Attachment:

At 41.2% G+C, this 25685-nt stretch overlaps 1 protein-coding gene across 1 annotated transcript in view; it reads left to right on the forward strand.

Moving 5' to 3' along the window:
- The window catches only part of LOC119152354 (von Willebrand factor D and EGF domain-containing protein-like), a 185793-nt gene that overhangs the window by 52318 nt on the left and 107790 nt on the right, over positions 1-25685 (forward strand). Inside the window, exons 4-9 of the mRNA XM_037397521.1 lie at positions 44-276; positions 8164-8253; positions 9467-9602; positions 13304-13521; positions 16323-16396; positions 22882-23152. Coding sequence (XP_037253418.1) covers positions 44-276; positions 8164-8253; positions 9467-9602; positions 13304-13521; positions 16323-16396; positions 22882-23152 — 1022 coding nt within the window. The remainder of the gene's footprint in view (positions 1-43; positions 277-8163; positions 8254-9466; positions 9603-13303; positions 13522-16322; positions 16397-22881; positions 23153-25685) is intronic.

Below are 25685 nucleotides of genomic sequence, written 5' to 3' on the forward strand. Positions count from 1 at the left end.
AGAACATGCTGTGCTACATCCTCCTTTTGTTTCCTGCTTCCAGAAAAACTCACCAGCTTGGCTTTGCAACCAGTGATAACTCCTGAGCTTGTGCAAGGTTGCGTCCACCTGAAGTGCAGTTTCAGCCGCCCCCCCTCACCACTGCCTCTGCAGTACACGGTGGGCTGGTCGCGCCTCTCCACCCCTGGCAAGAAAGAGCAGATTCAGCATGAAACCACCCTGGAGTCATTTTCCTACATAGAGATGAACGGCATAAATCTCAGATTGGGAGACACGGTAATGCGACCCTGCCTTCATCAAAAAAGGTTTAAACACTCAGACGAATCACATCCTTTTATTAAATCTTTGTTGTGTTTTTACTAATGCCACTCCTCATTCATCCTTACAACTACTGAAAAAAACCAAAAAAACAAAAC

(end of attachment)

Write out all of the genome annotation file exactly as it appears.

At 41.2% G+C, this 25685-nt stretch overlaps 1 protein-coding gene across 1 annotated transcript in view; it reads left to right on the forward strand.

Moving 5' to 3' along the window:
- The window catches only part of LOC119152354 (von Willebrand factor D and EGF domain-containing protein-like), a 185793-nt gene that overhangs the window by 52318 nt on the left and 107790 nt on the right, over positions 1-25685 (forward strand). Inside the window, exons 4-9 of the mRNA XM_037397521.1 lie at positions 44-276; positions 8164-8253; positions 9467-9602; positions 13304-13521; positions 16323-16396; positions 22882-23152. Coding sequence (XP_037253418.1) covers positions 44-276; positions 8164-8253; positions 9467-9602; positions 13304-13521; positions 16323-16396; positions 22882-23152 — 1022 coding nt within the window. The remainder of the gene's footprint in view (positions 1-43; positions 277-8163; positions 8254-9466; positions 9603-13303; positions 13522-16322; positions 16397-22881; positions 23153-25685) is intronic.

Below are 25685 nucleotides of genomic sequence, written 5' to 3' on the forward strand. Positions count from 1 at the left end.
AGAACATGCTGTGCTACATCCTCCTTTTGTTTCCTGCTTCCAGAAAAACTCACCAGCTTGGCTTTGCAACCAGTGATAACTCCTGAGCTTGTGCAAGGTTGCGTCCACCTGAAGTGCAGTTTCAGCCGCCCCCCCTCACCACTGCCTCTGCAGTACACGGTGGGCTGGTCGCGCCTCTCCACCCCTGGCAAGAAAGAGCAGATTCAGCATGAAACCACCCTGGAGTCATTTTCCTACATAGAGATGAACGGCATAAATCTCAGATTGGGAGACACGGTAATGCGACCCTGCCTTCATCAAAAAAGGTTTAAACACTCAGACGAATCACATCCTTTTATTAAATCTTTGTTGTGTTTTTACTAATGCCACTCCTCATTCATCCTTACAACTACTGAAAAAAACCAAAAAAACAAAAC